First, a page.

Thursday, July 11, 2013

The Incredibly Epic The Ocean at The End of the Lane

I mean, was there really any doubt that this book was going to be some high level of epic? I never thought it would be anything other than awesome.

I was right.

Spoilers ahead!
This book was way shorter than American Gods but in a lot of ways it's no less epic. The scale is much smaller. It's the story of a boy and his brush with the unusual (one that could have had dire consequences). The threat to the world at large was there but it never really felt like it. Because the scope was so small it was hard to look beyond the lane on which the story takes place. And I think it's better for it.

This isn't the kind of story that needs to be a big global catastrophe. What happens to our narrator is terrible enough and Gaiman reminds you that this is all happening to child. He is very well aware that he's a kid and he has no power where grown-ups are concerned. The threat that he faces would destroy his entire world and that seems more devastating than knowing our world would be wiped out.

Both the character of Ursula and the Hunger Birds were so delightfully sinister. Ursula is just a wonderful villain. Mostly because what she does isn't a grand scheme but it's so underhanded and terrible that it's chilling. The was she turns the narrator's family against him and uses these typical childhood punishments in these twisted ways. It's terrible and terrific. The Hunger Birds are creepy in that way that unfeeling villains are where they have no qualms are destroying things because they are simply doing what they were asked to do. They will kill our narrator to get that last piece of the tunnel. It's what they were told to do, to destroy the tunnel. And that's that. The unfeeling quality to it, especially set beside our narrator who feels everything in that way the children do, is eerie.

The story has everything to do with what makes childhood what it is. The powerlessness of knowing that you're never taken as seriously as you feel like you should be. The conceitedness of thinking you're the most important thing to yourself and everyone in your life. Our narrator goes through all of these but we have the benefit of it being told by him as an older man, with his own children. He sees these traits and so identifies them. In doing so it makes it that much more obvious when his younger self defies these childhood traits. It's those moments where you can see him crash-coursing growing up.

I really adored the Hempstock women. Neil Gaiman did with them, well, with all of the magic in this story, what I always think Maggie Stiefvater does so well. Their power and the just the fact that they are so unimaginably old and know so much just is. Gaiman doesn't go to lengths to explain why they are here and what the old country is and where their power comes from. It all just is the way that it is. And somehow you read and accept it. There are no explanations needed.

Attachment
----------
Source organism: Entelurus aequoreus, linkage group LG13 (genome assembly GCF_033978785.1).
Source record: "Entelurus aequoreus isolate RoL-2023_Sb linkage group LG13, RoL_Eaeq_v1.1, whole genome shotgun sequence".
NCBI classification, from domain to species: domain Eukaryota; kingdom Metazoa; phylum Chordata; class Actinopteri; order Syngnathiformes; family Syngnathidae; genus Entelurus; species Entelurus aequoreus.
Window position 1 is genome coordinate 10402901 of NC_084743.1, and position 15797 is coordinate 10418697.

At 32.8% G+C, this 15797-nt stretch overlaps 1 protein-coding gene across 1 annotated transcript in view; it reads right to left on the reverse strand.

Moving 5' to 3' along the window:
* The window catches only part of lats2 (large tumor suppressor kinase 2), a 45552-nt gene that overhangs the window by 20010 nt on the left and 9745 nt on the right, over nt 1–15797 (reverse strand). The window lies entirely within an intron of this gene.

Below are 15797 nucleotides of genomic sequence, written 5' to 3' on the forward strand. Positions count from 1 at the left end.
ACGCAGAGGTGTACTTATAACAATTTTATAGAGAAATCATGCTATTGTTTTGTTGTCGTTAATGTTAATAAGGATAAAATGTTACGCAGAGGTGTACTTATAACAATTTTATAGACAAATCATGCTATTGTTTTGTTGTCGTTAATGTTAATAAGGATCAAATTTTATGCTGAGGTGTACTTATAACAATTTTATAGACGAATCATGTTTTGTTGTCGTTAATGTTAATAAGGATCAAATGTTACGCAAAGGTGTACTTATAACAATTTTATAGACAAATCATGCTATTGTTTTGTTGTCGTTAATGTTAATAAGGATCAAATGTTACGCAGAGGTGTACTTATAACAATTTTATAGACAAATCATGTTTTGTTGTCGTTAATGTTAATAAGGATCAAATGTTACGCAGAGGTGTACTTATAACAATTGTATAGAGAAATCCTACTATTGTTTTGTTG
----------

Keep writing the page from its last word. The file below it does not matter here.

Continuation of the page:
Along with childhood, this book explores what memories are and how we see them. The narrator is telling this story as he remembers it and it's only when it's over that, the older Hempstocks tell him that memories are different for everyone and that two people standing next to each other are going to remember the same events in a different way. And Gaiman hits that point home when they talk of Lettie's sacrifice and the narrator is told that Lettie couldn't stand his cries as he died and somehow sacrificed herself for him. We aren't given the details in terms of how she rewound time or anything of that nature or why his memory is different. But that knowledge makes us look at the story differently. How reliable is the narrator?

Further in that vein is the idea that our narrator only remembers when he is at the ocean. He is told he comes from time to time and sits there and it's only when he is there that he remembers what happens. I found this rather sad. It comes up a couple of times in the novel that the narrator would rather remember what happens. When his father tried to drown him, he says his father can forget but he would rather not. To just make him forget like that seems cruel. I wonder how much of what happened to him subconsciously colors the person he turned into.

I love the whole ocean is pond, in bucket, is ocean deal. Plus, it reminds me of the time stream in Doctor Who.

This book is a dark beautiful fairy tale and devoured it. I highly recommend it to anyone who likes folk tales and fairy tales and mythology.

Overall, I give The Ocean at the End of the Lane a rating of Beyond Epic.

Have any of you read it? What did you think?

I'm a little way into Audrey Niffenegger's The Raven Girl. It's a folksy fairy tale thus far and I'm rather enjoying it.

Until then!

-A.M.Y-A

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